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Tuesday, September 28, 1999 Published at 16:41 GMT 17:41 UK


UK Politics

Blair leads moral crusade

Tony Blair: "This generation wants a society free from prejudice"

Prime Minister Tony Blair has told his party it is changing UK society and should not shirk from confronting moral challenges.

Conference99
He promised the Labour faithful the next century would be dominated by "progressive" politics and would create a society based not on "privilege or class but the equal worth of all".


The BBC's John Sergeant: "Tony Blair set himself an ambitious task"
In a 54-minute conference speech, he said: "It is us, the new radicals, the Labour Party modernised, that must undertake this historic mission.


[ image:  ]
"To liberate Britain from the old class divisions, old structures, old prejudices, old ways of working and of doing things, that will not do in this world of change."

He set out a vision of a new society where the core currency was the talent of individuals.

"The class war is over," he said. "But the struggle for true equality has only just begun.

"To the child who goes to school hungry for food, but thirsting for knowledge, I know the talent you were born with and the frustration you feel that it's trapped inside.

"We will set your potential free."


Click here to listen to Tony Blair's full speech
The prime minister used his speech to unveil plans for a crime bill in the Queen's Speech to introduce DNA testing for criminals.

"I believe in civil liberties too," he said. "The liberty of parents to drop their kids off at school without worrying they're dropping them straight into the arms of drug dealers.

"The liberty of pensioners to live without fear of getting their door kicked in by someone thieving to pay for their habit.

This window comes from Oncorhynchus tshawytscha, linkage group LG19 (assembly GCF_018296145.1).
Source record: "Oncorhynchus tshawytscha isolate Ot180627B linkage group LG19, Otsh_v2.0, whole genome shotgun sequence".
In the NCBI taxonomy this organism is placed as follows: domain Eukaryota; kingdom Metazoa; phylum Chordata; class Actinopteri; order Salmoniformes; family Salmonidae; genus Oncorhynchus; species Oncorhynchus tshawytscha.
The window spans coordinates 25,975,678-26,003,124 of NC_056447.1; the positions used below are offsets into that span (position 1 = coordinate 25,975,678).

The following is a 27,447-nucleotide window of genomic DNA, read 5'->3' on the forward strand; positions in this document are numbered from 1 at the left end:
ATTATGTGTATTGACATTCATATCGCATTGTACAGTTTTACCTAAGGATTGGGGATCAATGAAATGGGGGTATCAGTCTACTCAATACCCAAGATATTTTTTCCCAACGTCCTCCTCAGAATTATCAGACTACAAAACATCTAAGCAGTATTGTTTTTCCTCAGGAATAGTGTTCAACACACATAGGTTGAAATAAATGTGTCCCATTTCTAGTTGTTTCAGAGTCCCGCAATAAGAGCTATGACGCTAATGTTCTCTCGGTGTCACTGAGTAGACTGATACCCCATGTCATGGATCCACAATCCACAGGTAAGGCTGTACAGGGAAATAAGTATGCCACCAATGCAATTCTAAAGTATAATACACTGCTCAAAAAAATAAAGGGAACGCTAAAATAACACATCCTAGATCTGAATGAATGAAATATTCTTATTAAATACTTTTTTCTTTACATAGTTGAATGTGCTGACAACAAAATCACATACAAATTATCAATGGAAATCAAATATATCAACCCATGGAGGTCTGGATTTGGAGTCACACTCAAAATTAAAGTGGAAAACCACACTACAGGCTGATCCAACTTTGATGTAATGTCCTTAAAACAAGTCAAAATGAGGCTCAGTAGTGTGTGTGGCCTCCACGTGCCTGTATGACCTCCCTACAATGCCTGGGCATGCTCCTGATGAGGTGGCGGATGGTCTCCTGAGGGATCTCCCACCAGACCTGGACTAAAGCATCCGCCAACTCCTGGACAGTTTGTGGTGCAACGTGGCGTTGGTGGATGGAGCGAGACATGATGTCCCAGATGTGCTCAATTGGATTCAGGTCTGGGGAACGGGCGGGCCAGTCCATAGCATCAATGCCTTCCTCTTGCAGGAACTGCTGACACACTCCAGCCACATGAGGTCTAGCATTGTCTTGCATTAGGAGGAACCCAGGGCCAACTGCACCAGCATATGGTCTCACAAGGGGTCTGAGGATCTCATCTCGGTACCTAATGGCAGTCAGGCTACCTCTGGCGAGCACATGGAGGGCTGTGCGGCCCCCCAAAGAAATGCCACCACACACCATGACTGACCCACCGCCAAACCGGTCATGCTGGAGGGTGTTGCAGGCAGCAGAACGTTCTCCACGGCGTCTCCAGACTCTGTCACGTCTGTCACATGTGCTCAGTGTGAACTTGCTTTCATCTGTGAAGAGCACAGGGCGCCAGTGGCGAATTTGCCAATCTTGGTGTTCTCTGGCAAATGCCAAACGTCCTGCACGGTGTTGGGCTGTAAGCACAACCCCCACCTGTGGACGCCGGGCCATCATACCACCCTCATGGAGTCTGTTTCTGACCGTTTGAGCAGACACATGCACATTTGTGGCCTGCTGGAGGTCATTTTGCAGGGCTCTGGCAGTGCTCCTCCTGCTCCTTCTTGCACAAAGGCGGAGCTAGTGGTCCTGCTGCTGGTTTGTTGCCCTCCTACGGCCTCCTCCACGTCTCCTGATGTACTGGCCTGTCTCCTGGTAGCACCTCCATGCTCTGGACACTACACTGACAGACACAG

[ image: Tony Blair takes the applause and hugs wife Cherie]
Tony Blair takes the applause and hugs wife Cherie
"So when I speak of a new moral purpose and some on the right and left rise up and say that is nothing to do with politics, leave it all to the bishops, I tell you these people know exactly what I'm talking about."

He said the approach was in touch with young people in society.

"This generation wants a society free from prejudice, but not from rules, from order."

His strong words made it clear he is refusing to be bowed despite criticism on the issue.

"Ours is a moral cause, best expressed through how we see our families and our children," he said.

New promises on health and education

Among the millennium commitments outlined by Mr Blair in his speech were a number of new promises on health and education.

He set a target of half all young adults going into higher education in the next century, although he did not specify exactly when.

The prime minister also revealed another measure: "Today we are announcing a smartcard to offer all 16-18 year olds who stay in education cut price deals at shops, in theatres and cinemas and on trains and buses," he said.

On health, he pledged that within two years everyone would be able to see an NHS dentist by phoning NHS Direct.

"And over the next three years, there will be 7,000 more doctors 15,000 more nurses 37 hospitals built, the whole country covered by NHS Direct, every casualty department that needs it refurbished and waiting times and waiting lists lower at the end of our time in government than at the beginning."

Getting down to 'unfinished business'

Mr Blair described winning a second term in government as "unfinished business" for the Labour Party.

But it was in many respects a chance for the prime minister to bask in his party's admiration.

He arrived on the stage for his third conference speech as prime minister after a blast of Fatboy Slim's hit single Praise You and immediately received a standing ovation from the packed conference hall.

He joked about his slight delay to the conference floor, caused by the mass pro-hunting rally outside.

"Here we go - tally ho," he said. "There hasn't been a safer day for foxes for years.

But he quickly turned to serious issues, saying he did not claim Britain had been transformed but he believed the foundations had been laid.

"While there is one child still in poverty in Britain ... this is one party and one prime minister who will have no rest, no vanity of achievement."

He paid tribute to Chancellor Gordon Brown and said Labour had become the party of economic competence.

"You have never had it so ... prudent."



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